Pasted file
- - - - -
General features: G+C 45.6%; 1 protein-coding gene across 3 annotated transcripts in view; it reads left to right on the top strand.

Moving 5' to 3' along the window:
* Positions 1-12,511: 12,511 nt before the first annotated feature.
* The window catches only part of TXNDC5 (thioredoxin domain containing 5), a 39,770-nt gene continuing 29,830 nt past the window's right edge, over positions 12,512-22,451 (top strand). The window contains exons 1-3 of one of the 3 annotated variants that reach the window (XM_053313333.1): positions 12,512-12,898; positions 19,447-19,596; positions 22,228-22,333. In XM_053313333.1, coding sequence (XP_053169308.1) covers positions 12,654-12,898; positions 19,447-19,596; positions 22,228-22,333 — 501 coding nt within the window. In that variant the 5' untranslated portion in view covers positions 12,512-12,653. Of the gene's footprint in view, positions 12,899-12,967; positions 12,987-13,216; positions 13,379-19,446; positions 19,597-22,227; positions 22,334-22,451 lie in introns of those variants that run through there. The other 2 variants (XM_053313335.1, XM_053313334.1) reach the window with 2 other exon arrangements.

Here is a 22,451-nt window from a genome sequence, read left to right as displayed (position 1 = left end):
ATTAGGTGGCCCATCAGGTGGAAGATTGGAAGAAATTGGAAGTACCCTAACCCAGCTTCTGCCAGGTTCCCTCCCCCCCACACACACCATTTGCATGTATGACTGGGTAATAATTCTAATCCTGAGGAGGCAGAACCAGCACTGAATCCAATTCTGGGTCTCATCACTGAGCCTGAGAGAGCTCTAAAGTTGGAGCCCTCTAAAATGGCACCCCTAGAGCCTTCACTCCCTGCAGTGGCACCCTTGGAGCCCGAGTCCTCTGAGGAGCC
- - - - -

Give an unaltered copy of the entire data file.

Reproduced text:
General features: G+C 45.6%; 1 protein-coding gene across 3 annotated transcripts in view; it reads left to right on the top strand.

Moving 5' to 3' along the window:
* Positions 1-12,511: 12,511 nt before the first annotated feature.
* The window catches only part of TXNDC5 (thioredoxin domain containing 5), a 39,770-nt gene continuing 29,830 nt past the window's right edge, over positions 12,512-22,451 (top strand). The window contains exons 1-3 of one of the 3 annotated variants that reach the window (XM_053313333.1): positions 12,512-12,898; positions 19,447-19,596; positions 22,228-22,333. In XM_053313333.1, coding sequence (XP_053169308.1) covers positions 12,654-12,898; positions 19,447-19,596; positions 22,228-22,333 — 501 coding nt within the window. In that variant the 5' untranslated portion in view covers positions 12,512-12,653. Of the gene's footprint in view, positions 12,899-12,967; positions 12,987-13,216; positions 13,379-19,446; positions 19,597-22,227; positions 22,334-22,451 lie in introns of those variants that run through there. The other 2 variants (XM_053313335.1, XM_053313334.1) reach the window with 2 other exon arrangements.

Here is a 22,451-nt window from a genome sequence, read left to right as displayed (position 1 = left end):
ATTAGGTGGCCCATCAGGTGGAAGATTGGAAGAAATTGGAAGTACCCTAACCCAGCTTCTGCCAGGTTCCCTCCCCCCCACACACACCATTTGCATGTATGACTGGGTAATAATTCTAATCCTGAGGAGGCAGAACCAGCACTGAATCCAATTCTGGGTCTCATCACTGAGCCTGAGAGAGCTCTAAAGTTGGAGCCCTCTAAAATGGCACCCCTAGAGCCTTCACTCCCTGCAGTGGCACCCTTGGAGCCCGAGTCCTCTGAGGAGCC